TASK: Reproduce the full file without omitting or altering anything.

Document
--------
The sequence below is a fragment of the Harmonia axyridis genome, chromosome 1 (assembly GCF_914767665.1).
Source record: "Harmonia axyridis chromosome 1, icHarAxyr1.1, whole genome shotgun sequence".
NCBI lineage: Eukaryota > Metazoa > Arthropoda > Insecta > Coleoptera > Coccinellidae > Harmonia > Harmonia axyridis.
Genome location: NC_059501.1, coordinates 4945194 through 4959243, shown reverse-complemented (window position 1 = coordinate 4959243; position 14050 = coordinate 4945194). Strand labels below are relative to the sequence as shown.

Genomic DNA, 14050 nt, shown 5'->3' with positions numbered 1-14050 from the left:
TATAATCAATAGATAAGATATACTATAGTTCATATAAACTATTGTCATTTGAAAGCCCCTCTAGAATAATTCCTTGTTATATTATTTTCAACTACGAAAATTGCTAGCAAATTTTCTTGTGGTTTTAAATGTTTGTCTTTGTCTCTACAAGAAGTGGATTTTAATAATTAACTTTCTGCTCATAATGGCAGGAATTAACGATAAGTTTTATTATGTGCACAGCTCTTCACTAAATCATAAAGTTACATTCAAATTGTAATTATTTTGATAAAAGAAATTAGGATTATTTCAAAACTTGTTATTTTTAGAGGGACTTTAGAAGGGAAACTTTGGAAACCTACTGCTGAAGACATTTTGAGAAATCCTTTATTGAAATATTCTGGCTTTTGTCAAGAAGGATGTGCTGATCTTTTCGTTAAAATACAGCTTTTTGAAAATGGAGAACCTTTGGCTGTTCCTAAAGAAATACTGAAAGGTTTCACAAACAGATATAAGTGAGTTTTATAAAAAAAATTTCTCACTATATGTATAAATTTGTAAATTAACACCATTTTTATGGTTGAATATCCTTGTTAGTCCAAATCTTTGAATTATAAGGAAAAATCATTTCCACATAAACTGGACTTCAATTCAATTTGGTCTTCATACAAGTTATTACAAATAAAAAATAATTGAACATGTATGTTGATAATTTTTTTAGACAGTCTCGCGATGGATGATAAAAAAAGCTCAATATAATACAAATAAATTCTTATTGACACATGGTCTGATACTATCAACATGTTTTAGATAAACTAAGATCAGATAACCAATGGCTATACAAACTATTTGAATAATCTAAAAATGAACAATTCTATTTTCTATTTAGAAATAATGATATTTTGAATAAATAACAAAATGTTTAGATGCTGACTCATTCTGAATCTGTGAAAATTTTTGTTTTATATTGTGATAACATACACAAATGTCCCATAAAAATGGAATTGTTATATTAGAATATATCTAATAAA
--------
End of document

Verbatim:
The sequence below is a fragment of the Harmonia axyridis genome, chromosome 1 (assembly GCF_914767665.1).
Source record: "Harmonia axyridis chromosome 1, icHarAxyr1.1, whole genome shotgun sequence".
NCBI lineage: Eukaryota > Metazoa > Arthropoda > Insecta > Coleoptera > Coccinellidae > Harmonia > Harmonia axyridis.
Genome location: NC_059501.1, coordinates 4945194 through 4959243, shown reverse-complemented (window position 1 = coordinate 4959243; position 14050 = coordinate 4945194). Strand labels below are relative to the sequence as shown.

Genomic DNA, 14050 nt, shown 5'->3' with positions numbered 1-14050 from the left:
TATAATCAATAGATAAGATATACTATAGTTCATATAAACTATTGTCATTTGAAAGCCCCTCTAGAATAATTCCTTGTTATATTATTTTCAACTACGAAAATTGCTAGCAAATTTTCTTGTGGTTTTAAATGTTTGTCTTTGTCTCTACAAGAAGTGGATTTTAATAATTAACTTTCTGCTCATAATGGCAGGAATTAACGATAAGTTTTATTATGTGCACAGCTCTTCACTAAATCATAAAGTTACATTCAAATTGTAATTATTTTGATAAAAGAAATTAGGATTATTTCAAAACTTGTTATTTTTAGAGGGACTTTAGAAGGGAAACTTTGGAAACCTACTGCTGAAGACATTTTGAGAAATCCTTTATTGAAATATTCTGGCTTTTGTCAAGAAGGATGTGCTGATCTTTTCGTTAAAATACAGCTTTTTGAAAATGGAGAACCTTTGGCTGTTCCTAAAGAAATACTGAAAGGTTTCACAAACAGATATAAGTGAGTTTTATAAAAAAAATTTCTCACTATATGTATAAATTTGTAAATTAACACCATTTTTATGGTTGAATATCCTTGTTAGTCCAAATCTTTGAATTATAAGGAAAAATCATTTCCACATAAACTGGACTTCAATTCAATTTGGTCTTCATACAAGTTATTACAAATAAAAAATAATTGAACATGTATGTTGATAATTTTTTTAGACAGTCTCGCGATGGATGATAAAAAAAGCTCAATATAATACAAATAAATTCTTATTGACACATGGTCTGATACTATCAACATGTTTTAGATAAACTAAGATCAGATAACCAATGGCTATACAAACTATTTGAATAATCTAAAAATGAACAATTCTATTTTCTATTTAGAAATAATGATATTTTGAATAAATAACAAAATGTTTAGATGCTGACTCATTCTGAATCTGTGAAAATTTTTGTTTTATATTGTGATAACATACACAAATGTCCCATAAAAATGGAATTGTTATATTAGAATATATCTAATAAA